One of the first decisions I activated was whether or not I should give Duck a high five. Give Duck a high five? Is it safe to assume that there are no repercussions to “give a kid a high five”? What would the possible damage of giving Duck a high five be? Yes, that happened in one of The Walking Dead’s chapters, but it wasn’t a lynchpin that really sticks in the memory. What became of Duck and that high five! And yet, because of the common nature of Telltale’s Walking Dead games and their wrought decision tactics, it’s hard not to wonder, “What if something abhorrent happens because I gave Duck that high five?”
Had I been playing Telltale’s Walking Dead videogames, I’d be reminded of the context to make the responsible decision. The lead up and conclusions of giving Duck a high five v. not giving Duck a high five. But I wasn’t playing Telltale’s game; I was playing the videogame version of The Walking Dead pinball, which is itself part of Zen Pinball 2, and based on those Telltale Walking Dead videogames that are based on the comics. This is not to be mistaken with another Walking Dead pinball machine, which is non-virtual, based on the AMC show that is based on the comics, and recently moved into a veal sandwich place across the street.
The Telltale games were especially earmarked for their critical nuances. They followed the story of Lee Everett, who was constantly confronted with choices, often with no obvious good or bad implications, and sometimes with no “better” option to be had. The games emphasized that, when there’s no more room in hell and the dead walk the earth, it is a bad scene.
That emotional force overtook the series’ gore, which is why emotion has again become the philosophical prescription of Zen’s pinball recreation. There’s still zombie stomping, sure, but you more often need to scavenge for supplies or scout safe paths, the latter requiring you to avoid a walking dead (a ball with a ghoulish face) mechanically rolling from side to side.
Each mode begins with having to make one of the decisions from the games—albeit none with any more explanation than when giving Duck one up top, just sound bites of Lee yelling, or whimpering “I’m sorry.” One of the strangest bonuses is when you light “S-M-I-L-E” and the silver ball turns into a soccer ball, as Lee and Clementine kick passes to each other as refuge from their grim scenario. A humble guitar strums in accompaniment.
The physical machine doesn’t arm itself for those moral litmuses. There are a lot of Norman Reedus impressions, skull cracking and a bloated well walker on the middle of the playfield, that wobbles when you hit it like a dashboard tchotchke. That is not to say that pinball is incapable of narrative, but it’s more convenient not to bother.
If your reaction to a pinball machine has usually been more overstimulated than empathetic, then you have my understood sympathy. Obviously through the light show and loud noises, it’s difficult for a newcomer to know that each pinball machine is more than just ramming targets until points get good, that the best points have very specific criteria to meet, that there’s a path, often a difficult one, that can lead you to an even louder grand finale.
A pinball can tell a story, but it is a story in parts, progressed as each activity is initiated and defeated, inching the player towards the “wizard mode”—that is, the final chapter.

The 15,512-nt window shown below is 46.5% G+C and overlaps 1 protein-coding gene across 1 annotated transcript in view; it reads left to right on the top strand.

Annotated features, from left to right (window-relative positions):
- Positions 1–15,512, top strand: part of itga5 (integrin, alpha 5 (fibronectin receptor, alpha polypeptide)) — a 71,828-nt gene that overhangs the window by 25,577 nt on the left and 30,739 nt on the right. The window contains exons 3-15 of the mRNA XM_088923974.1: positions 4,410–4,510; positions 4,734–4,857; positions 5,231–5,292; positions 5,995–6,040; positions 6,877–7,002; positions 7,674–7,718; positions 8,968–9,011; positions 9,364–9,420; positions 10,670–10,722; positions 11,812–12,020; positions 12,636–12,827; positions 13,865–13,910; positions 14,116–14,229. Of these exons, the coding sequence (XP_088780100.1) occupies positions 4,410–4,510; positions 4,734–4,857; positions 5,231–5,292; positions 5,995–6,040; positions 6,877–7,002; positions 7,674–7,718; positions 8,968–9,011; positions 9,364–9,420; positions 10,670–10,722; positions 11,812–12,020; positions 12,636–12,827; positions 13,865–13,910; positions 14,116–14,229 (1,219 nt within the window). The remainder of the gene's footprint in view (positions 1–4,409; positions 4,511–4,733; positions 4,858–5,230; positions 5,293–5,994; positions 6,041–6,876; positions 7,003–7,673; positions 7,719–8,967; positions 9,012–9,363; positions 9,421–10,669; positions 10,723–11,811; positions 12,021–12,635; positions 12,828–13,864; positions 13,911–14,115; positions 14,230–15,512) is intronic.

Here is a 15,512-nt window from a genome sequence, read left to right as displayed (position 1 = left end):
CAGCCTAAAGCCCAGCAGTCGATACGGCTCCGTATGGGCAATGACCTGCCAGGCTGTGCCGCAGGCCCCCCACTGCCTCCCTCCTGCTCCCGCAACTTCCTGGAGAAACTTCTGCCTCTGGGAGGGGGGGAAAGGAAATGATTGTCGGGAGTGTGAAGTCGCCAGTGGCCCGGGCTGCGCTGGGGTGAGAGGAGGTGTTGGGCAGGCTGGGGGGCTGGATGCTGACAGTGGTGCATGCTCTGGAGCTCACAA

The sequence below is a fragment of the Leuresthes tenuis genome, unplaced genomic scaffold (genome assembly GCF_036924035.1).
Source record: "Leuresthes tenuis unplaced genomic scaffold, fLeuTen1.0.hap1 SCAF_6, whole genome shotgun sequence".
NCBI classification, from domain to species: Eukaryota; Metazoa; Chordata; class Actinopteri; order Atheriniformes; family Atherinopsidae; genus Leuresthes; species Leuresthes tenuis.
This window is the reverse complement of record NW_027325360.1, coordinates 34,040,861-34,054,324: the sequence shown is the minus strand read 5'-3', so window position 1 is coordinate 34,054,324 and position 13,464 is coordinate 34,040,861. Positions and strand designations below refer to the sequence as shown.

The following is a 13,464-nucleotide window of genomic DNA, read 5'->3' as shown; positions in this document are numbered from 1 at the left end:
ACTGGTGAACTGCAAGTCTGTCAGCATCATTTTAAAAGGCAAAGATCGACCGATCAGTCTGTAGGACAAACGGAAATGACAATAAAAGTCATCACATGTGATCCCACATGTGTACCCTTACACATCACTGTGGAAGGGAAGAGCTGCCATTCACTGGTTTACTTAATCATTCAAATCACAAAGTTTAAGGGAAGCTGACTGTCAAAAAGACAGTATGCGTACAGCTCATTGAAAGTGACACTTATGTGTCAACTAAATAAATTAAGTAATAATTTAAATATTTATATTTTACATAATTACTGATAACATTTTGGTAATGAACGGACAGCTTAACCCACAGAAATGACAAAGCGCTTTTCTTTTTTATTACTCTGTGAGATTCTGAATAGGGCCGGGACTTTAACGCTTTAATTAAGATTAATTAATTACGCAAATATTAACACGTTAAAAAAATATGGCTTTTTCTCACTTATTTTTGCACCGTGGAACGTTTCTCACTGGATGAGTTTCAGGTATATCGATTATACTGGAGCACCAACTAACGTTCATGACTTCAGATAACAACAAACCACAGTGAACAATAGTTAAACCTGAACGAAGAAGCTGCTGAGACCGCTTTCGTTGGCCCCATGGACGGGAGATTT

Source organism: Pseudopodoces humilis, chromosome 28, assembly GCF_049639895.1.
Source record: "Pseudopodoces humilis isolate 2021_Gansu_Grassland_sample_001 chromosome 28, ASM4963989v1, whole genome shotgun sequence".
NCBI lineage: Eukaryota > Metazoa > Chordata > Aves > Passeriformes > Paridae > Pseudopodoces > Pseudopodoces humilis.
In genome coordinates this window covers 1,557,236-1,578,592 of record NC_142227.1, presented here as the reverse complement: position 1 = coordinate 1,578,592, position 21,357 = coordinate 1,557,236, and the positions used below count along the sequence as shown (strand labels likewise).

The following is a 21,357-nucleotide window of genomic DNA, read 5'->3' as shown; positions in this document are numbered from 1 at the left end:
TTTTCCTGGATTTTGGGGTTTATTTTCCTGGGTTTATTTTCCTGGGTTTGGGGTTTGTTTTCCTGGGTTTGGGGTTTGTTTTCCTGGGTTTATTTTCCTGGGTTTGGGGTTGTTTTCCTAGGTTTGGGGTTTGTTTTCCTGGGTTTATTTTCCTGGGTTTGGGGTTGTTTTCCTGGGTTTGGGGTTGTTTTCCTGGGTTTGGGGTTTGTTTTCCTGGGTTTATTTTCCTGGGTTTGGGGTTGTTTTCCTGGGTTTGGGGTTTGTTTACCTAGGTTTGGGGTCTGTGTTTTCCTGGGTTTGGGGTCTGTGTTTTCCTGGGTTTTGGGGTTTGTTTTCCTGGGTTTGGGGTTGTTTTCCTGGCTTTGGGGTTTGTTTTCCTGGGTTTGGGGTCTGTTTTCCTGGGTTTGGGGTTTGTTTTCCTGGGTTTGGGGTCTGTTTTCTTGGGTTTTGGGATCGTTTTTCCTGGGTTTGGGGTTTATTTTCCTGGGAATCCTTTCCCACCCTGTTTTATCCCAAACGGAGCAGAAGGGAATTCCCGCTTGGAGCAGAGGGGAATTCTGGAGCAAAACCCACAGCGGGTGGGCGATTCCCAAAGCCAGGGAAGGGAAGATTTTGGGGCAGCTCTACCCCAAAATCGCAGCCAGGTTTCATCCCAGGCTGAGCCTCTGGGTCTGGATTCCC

In Williams’ Junk Yard, for example, you’re trapped in a maniacal trash heap by Crazy Bob, trying to assemble a machine to carry you out of there. In Midway’s Who Dunnit, you’re a detective trying to narrow the killer down from four suspects; guessing who is and is not responsible is an actual mechanic of the game. The Machine: Bride of Pin*Bot has you watch an android evolve. The Steve Richie-designed Star Trek: The Next Generation machine has you voyage through a series of encounter, ranging from diplomatic nuisances with the Ferengi, to close calls with Cardassians, to locking horns with the Borg.
Pinball, much like the arcade games around them, tell a story through checkpoints. Both the beat-em-up version and the pinball cabinet for Hook will dissolve the Amblin entertainment into its set-pieces, though the pinball is more likely to include the baseball stuff. Pinball machines are obviously limited by their form, but by no means incapable.
The Zen Walking Dead machine, then, is a bit of an odd duck (not Duck). It attempts to echo the narrative weight of the Telltale games without re-enacting them. The decision then becomes an odd middle-route, making each tough choice a sort of moment akin to the moments the Johnny Mnemonic pinball decides to earmark, which includes bonuses based on car chases and confrontations that can only be stitched together by someone familiar with the source material.
Pinball is a form, especially in its digital frontier, begging to be experimented with. A lot of Zen machines are good—I think their recent South Park table is spectacularly loaded compared to what you’d get in a physical offering, and the Plants Versus Zombies table does a swell job at refitting the game it’s based on. But Plants Versus Zombies also isn’t as big a trial in nuance as The Walking Dead, aside from rotting corpse textures. Their attempt to make a pinball RPG, Epic Quest, left a lot to be desired. The upcoming RPG Rollers of the Realm should be interesting, though very form-breaking, as it doesn’t hang around a single playfield for extended periods.
Instead of recreating, this feels a little bit like mimicking, a sort of farcical contrast between what The Walking Dead games were capable of and what The Walking Dead Pinball machine would have to get farther away from its comfortable form to accommodate. The real-life Walking Dead pinball, which I think play-wise is less spectacular than Zen’s, at least doesn’t create this chasm-like juxtaposition by biting more brains than it’s prepared to chew.